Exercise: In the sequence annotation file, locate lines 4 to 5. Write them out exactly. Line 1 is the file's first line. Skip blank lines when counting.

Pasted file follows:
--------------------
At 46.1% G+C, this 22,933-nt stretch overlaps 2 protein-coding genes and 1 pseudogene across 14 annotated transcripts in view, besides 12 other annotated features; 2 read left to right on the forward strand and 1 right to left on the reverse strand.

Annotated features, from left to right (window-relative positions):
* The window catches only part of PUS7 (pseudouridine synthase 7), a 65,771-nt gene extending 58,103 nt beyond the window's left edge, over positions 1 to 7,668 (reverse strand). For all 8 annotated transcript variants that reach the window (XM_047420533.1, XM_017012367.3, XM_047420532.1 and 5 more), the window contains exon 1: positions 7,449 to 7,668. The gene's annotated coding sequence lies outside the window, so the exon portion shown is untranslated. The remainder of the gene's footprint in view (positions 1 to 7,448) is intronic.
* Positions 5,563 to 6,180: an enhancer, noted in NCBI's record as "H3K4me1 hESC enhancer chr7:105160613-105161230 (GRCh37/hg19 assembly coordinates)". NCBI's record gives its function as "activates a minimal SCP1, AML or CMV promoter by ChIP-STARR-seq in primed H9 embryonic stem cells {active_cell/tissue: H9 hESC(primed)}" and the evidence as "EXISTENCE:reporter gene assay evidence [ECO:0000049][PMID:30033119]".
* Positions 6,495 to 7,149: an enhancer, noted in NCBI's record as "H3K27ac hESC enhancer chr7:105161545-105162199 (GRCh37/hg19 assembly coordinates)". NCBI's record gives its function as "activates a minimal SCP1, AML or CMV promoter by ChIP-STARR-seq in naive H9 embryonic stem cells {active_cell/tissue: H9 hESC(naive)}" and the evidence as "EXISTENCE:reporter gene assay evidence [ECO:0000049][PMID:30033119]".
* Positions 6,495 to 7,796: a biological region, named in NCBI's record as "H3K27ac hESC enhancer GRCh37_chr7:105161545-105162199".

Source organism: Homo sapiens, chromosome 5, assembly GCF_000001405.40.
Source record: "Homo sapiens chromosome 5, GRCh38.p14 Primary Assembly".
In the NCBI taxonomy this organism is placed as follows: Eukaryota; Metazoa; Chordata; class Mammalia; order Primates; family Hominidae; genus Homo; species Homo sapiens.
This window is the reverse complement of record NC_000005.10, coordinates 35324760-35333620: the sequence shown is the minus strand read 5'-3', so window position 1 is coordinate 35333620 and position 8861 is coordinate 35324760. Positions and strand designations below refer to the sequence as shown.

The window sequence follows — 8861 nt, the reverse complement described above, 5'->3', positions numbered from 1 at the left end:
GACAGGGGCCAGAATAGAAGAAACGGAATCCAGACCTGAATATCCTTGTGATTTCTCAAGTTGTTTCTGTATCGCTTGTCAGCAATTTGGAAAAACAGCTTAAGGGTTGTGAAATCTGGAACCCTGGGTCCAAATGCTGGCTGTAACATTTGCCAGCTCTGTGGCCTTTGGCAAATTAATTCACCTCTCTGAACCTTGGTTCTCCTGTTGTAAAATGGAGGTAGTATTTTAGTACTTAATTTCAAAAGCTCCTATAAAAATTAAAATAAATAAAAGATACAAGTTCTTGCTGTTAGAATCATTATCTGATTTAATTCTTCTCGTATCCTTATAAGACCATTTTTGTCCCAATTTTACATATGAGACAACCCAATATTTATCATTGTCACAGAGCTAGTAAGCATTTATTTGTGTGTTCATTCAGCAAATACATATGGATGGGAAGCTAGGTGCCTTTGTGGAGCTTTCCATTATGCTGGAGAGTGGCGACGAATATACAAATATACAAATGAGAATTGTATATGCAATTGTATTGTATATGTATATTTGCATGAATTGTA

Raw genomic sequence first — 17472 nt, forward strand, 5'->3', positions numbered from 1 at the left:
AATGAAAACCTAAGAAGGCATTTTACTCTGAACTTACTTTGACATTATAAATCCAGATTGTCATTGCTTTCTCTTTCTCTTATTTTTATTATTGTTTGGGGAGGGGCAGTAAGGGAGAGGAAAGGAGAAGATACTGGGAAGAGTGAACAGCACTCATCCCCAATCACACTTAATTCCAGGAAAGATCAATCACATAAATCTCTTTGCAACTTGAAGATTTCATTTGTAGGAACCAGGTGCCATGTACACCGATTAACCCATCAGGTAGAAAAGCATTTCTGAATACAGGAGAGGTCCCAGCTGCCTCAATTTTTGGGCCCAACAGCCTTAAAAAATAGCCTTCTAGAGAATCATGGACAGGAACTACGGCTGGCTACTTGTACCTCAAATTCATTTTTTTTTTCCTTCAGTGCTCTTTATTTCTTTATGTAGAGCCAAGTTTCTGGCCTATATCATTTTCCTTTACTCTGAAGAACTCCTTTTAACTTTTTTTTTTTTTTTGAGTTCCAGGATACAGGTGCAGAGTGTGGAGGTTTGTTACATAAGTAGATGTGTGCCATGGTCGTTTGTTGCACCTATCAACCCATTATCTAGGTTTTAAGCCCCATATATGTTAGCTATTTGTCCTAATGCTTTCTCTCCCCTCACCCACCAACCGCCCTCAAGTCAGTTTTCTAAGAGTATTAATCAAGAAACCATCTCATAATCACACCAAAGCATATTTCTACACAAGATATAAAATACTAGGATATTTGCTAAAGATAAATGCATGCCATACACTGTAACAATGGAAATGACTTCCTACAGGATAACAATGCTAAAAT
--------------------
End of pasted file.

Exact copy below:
* Positions 5,563 to 6,180: an enhancer, noted in NCBI's record as "H3K4me1 hESC enhancer chr7:105160613-105161230 (GRCh37/hg19 assembly coordinates)". NCBI's record gives its function as "activates a minimal SCP1, AML or CMV promoter by ChIP-STARR-seq in primed H9 embryonic stem cells {active_cell/tissue: H9 hESC(primed)}" and the evidence as "EXISTENCE:reporter gene assay evidence [ECO:0000049][PMID:30033119]".
* Positions 6,495 to 7,149: an enhancer, noted in NCBI's record as "H3K27ac hESC enhancer chr7:105161545-105162199 (GRCh37/hg19 assembly coordinates)". NCBI's record gives its function as "activates a minimal SCP1, AML or CMV promoter by ChIP-STARR-seq in naive H9 embryonic stem cells {active_cell/tissue: H9 hESC(naive)}" and the evidence as "EXISTENCE:reporter gene assay evidence [ECO:0000049][PMID:30033119]".